Frontline report co-author sues BAI
Legal action has been initiated against the Broadcasting Authority of Ireland (BAI) alleging “serious defamation” following publication of a statement by its compliance committee yesterday. It concerned the Frontline presidential debate programme of October 24th 2011.
It has also emerged that RTÉ may not now be able to publish a working document on that programme, as the committee requested yesterday. Some of those interviewed in connection with the document are unwilling to waive a guarantee of confidentiality.
Rob Morrison, former head of news and current affairs at UTV, who co-authored an internal report for RTÉ on editorial processes employed during the controversial presidential debate programme, told The Irish Times this evening comments in the committee statement yesterday amounted to “extremely serious defamation.”
He had instructed a firm of Dublin solicitors to write to the BAI on his behalf alleging serious defamation, he said. “This is way beyond the Pale for me,” he said, adding he felt he had no alternative.
The report on editorial processes employed on the Frontline programme was commissioned by RTÉ last March. It was conducted by Mr Morrison and Steve Carson, director of programmes at RTÉ Television.
Completed last June, it and the working document on which it was based, were presented to the Broadcasting Authority of Ireland last July.
RTÉ published the report last Sunday. Both it and the working document on which it was based were considered by the BAI compliance committee at its meeting last Tuesday.
In a statement yesterday the committee called on RTÉ to also publish the working document as it indicated that failings of the Frontline programme “were more significant than has been identified by RTÉ in the published report.”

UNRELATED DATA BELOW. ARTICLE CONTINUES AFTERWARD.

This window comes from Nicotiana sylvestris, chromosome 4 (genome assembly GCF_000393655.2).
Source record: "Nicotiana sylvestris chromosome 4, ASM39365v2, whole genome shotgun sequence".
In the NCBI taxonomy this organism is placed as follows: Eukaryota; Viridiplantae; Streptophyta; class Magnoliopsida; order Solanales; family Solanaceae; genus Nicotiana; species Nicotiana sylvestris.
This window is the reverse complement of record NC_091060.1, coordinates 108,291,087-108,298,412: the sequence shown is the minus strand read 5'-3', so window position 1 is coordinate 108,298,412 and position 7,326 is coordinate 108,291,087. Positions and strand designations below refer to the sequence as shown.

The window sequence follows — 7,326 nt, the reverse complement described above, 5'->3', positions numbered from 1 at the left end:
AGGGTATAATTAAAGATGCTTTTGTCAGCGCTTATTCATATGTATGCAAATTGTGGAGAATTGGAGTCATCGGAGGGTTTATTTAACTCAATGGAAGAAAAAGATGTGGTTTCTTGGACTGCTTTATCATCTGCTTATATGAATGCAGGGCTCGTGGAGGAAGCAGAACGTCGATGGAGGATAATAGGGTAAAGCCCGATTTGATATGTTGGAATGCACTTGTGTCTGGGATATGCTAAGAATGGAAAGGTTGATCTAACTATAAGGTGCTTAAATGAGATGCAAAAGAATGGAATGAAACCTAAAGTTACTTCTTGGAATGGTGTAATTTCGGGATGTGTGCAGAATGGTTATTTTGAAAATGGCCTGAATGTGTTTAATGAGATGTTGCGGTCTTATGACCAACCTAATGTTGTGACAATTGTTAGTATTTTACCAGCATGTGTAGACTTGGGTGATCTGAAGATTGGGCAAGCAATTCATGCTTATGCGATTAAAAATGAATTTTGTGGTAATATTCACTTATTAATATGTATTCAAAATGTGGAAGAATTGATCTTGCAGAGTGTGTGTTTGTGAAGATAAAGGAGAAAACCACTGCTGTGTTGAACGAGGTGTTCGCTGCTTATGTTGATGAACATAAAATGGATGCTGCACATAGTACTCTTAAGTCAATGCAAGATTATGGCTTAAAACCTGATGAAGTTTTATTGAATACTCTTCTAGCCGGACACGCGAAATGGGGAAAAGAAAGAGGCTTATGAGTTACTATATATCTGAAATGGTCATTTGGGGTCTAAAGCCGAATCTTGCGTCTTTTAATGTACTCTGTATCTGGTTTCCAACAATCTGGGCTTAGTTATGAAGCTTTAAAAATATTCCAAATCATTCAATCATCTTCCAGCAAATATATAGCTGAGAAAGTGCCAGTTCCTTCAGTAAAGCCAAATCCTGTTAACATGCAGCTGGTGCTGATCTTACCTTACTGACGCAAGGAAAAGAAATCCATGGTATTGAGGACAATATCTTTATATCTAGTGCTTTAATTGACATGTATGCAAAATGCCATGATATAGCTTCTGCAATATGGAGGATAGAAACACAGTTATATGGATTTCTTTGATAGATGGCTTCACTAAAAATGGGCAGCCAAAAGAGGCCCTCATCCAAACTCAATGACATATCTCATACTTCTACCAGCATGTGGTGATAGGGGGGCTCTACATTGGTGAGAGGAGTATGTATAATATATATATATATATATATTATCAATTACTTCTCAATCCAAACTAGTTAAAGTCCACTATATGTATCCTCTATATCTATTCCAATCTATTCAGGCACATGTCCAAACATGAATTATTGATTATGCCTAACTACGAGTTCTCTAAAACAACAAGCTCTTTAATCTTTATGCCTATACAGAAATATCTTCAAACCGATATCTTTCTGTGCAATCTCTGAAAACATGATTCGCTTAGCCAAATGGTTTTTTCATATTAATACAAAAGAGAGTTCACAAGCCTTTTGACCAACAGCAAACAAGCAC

Publication of the working document “would provide additional insights into the editorial failings” on the programme, the committee said and “would provide greater understanding of these failings, would support the principle of transparency and would be in the public interest”.
This evening Mr Morrison said the report was “an absolutely accurate” eight-page summation of the 27-page working document but that the compliance committee statement yesterday “suggested a cover-up….a watering down.”
Yet others who had seen both documents had considered the report “a very fair reflection and summary” of what was in the working document, he said.
Yesterday RTÉ indicated a willingness to publish the working document provided those interviewed agreed to waive a guarantee of confidentiality given them to secure their co-operation.
Mr Morrison said this evening that some of those interviewed had already said they were not willing to forfeit that confidentiality.
Speaking on RTÉ radio’s New at One programme today the Minister for Communications Pat Rabbitte said that when confidentiality is offered “you cannot renege on that.”
There was “a real problem there,” where publication of the working document was concerned, he said.
He also said he suspected that “a confusion of language” may be behind what he described as “the squabble” over a committee statement published yesterday.